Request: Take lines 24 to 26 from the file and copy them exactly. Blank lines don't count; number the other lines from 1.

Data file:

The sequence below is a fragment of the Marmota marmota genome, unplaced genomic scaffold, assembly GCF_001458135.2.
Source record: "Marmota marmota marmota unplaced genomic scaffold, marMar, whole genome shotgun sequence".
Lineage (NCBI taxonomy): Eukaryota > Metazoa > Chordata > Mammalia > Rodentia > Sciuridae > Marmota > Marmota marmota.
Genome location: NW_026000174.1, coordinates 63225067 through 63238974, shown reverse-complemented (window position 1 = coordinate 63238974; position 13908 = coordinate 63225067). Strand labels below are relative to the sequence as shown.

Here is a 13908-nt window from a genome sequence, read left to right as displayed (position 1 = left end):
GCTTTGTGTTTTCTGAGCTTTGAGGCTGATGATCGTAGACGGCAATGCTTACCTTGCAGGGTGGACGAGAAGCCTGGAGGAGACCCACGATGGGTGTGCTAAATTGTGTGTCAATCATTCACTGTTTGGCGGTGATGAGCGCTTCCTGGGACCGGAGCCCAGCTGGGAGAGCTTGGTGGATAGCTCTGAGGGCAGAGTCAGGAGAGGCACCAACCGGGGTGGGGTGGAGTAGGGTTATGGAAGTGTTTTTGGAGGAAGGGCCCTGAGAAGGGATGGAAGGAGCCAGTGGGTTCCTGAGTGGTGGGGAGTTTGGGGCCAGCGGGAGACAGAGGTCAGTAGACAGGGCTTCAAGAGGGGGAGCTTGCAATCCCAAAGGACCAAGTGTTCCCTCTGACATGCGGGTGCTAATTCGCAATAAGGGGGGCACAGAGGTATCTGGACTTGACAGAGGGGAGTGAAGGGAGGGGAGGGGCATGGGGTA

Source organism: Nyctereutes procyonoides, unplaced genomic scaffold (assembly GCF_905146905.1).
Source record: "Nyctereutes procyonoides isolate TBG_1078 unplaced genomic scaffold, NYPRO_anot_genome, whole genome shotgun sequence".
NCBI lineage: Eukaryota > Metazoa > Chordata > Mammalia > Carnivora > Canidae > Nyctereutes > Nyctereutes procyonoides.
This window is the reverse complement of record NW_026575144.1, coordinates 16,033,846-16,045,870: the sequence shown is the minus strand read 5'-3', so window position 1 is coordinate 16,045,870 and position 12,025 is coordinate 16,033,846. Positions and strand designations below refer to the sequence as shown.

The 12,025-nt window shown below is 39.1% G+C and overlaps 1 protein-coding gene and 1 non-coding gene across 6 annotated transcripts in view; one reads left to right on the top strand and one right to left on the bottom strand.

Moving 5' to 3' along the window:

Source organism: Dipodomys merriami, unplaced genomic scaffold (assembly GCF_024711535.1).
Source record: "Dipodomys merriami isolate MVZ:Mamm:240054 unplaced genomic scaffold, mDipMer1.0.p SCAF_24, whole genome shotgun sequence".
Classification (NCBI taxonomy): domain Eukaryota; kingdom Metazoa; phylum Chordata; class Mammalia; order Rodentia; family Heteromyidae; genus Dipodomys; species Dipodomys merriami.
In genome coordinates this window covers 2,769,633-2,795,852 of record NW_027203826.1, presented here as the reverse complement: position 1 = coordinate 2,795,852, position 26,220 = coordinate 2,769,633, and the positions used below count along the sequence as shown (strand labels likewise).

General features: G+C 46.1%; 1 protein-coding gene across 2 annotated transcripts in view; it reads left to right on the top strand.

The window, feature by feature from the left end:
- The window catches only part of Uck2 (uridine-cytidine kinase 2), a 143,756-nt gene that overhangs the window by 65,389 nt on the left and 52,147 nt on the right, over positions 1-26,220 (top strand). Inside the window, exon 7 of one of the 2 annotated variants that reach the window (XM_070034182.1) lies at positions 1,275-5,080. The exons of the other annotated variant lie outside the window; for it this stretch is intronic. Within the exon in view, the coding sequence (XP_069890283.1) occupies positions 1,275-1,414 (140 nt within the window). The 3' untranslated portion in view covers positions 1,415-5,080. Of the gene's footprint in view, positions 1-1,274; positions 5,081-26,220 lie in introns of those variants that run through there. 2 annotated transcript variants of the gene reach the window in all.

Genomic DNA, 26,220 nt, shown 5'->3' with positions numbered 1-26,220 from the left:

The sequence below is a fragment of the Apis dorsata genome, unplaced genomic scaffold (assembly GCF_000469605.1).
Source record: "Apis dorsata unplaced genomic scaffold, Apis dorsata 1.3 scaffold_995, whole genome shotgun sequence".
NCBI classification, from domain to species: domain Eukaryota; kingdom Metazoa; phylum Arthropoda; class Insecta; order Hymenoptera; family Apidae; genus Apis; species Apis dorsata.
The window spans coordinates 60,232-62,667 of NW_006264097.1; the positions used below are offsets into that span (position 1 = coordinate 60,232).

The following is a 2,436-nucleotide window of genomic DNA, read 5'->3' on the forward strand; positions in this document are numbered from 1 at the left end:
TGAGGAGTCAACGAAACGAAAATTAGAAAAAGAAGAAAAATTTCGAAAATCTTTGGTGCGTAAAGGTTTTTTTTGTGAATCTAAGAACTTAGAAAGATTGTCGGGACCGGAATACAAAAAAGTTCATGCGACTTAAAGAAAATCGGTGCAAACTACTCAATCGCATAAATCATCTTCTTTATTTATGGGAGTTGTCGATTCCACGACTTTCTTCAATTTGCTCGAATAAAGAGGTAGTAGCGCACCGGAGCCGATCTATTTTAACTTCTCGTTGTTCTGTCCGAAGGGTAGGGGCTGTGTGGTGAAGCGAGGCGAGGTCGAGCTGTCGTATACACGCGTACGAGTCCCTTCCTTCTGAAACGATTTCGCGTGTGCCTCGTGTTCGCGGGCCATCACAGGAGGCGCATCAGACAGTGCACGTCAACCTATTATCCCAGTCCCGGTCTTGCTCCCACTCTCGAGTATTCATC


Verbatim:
The window spans coordinates 60,232-62,667 of NW_006264097.1; the positions used below are offsets into that span (position 1 = coordinate 60,232).

The following is a 2,436-nucleotide window of genomic DNA, read 5'->3' on the forward strand; positions in this document are numbered from 1 at the left end:
TGAGGAGTCAACGAAACGAAAATTAGAAAAAGAAGAAAAATTTCGAAAATCTTTGGTGCGTAAAGGTTTTTTTTGTGAATCTAAGAACTTAGAAAGATTGTCGGGACCGGAATACAAAAAAGTTCATGCGACTTAAAGAAAATCGGTGCAAACTACTCAATCGCATAAATCATCTTCTTTATTTATGGGAGTTGTCGATTCCACGACTTTCTTCAATTTGCTCGAATAAAGAGGTAGTAGCGCACCGGAGCCGATCTATTTTAACTTCTCGTTGTTCTGTCCGAAGGGTAGGGGCTGTGTGGTGAAGCGAGGCGAGGTCGAGCTGTCGTATACACGCGTACGAGTCCCTTCCTTCTGAAACGATTTCGCGTGTGCCTCGTGTTCGCGGGCCATCACAGGAGGCGCATCAGACAGTGCACGTCAACCTATTATCCCAGTCCCGGTCTTGCTCCCACTCTCGAGTATTCATC